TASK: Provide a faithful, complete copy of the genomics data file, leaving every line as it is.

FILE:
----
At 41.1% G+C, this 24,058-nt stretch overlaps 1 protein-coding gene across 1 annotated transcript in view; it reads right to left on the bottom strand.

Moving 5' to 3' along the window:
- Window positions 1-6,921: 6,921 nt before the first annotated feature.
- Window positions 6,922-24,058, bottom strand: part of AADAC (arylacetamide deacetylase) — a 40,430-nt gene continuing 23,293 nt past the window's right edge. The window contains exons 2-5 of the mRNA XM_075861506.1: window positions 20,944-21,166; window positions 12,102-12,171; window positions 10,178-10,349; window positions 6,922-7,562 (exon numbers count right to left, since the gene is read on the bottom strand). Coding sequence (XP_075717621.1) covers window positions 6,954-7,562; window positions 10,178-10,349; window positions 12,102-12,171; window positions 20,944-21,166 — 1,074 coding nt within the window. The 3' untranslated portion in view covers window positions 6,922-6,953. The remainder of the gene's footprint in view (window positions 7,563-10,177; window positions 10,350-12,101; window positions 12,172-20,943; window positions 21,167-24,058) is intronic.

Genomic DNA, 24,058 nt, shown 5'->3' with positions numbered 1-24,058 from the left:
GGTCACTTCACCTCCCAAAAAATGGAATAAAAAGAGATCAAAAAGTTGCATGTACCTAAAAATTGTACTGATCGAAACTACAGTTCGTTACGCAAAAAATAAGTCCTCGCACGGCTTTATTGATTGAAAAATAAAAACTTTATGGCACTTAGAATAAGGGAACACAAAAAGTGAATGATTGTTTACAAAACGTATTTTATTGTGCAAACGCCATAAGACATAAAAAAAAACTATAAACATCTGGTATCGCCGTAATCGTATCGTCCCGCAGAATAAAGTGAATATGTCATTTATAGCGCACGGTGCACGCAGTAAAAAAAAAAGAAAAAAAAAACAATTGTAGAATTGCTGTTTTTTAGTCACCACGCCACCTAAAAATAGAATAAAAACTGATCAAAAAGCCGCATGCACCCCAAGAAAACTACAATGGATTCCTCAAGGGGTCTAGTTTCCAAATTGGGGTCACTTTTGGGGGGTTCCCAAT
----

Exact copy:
At 41.1% G+C, this 24,058-nt stretch overlaps 1 protein-coding gene across 1 annotated transcript in view; it reads right to left on the bottom strand.

Moving 5' to 3' along the window:
- Window positions 1-6,921: 6,921 nt before the first annotated feature.
- Window positions 6,922-24,058, bottom strand: part of AADAC (arylacetamide deacetylase) — a 40,430-nt gene continuing 23,293 nt past the window's right edge. The window contains exons 2-5 of the mRNA XM_075861506.1: window positions 20,944-21,166; window positions 12,102-12,171; window positions 10,178-10,349; window positions 6,922-7,562 (exon numbers count right to left, since the gene is read on the bottom strand). Coding sequence (XP_075717621.1) covers window positions 6,954-7,562; window positions 10,178-10,349; window positions 12,102-12,171; window positions 20,944-21,166 — 1,074 coding nt within the window. The 3' untranslated portion in view covers window positions 6,922-6,953. The remainder of the gene's footprint in view (window positions 7,563-10,177; window positions 10,350-12,101; window positions 12,172-20,943; window positions 21,167-24,058) is intronic.

Genomic DNA, 24,058 nt, shown 5'->3' with positions numbered 1-24,058 from the left:
GGTCACTTCACCTCCCAAAAAATGGAATAAAAAGAGATCAAAAAGTTGCATGTACCTAAAAATTGTACTGATCGAAACTACAGTTCGTTACGCAAAAAATAAGTCCTCGCACGGCTTTATTGATTGAAAAATAAAAACTTTATGGCACTTAGAATAAGGGAACACAAAAAGTGAATGATTGTTTACAAAACGTATTTTATTGTGCAAACGCCATAAGACATAAAAAAAAACTATAAACATCTGGTATCGCCGTAATCGTATCGTCCCGCAGAATAAAGTGAATATGTCATTTATAGCGCACGGTGCACGCAGTAAAAAAAAAAGAAAAAAAAAACAATTGTAGAATTGCTGTTTTTTAGTCACCACGCCACCTAAAAATAGAATAAAAACTGATCAAAAAGCCGCATGCACCCCAAGAAAACTACAATGGATTCCTCAAGGGGTCTAGTTTCCAAATTGGGGTCACTTTTGGGGGGTTCCCAAT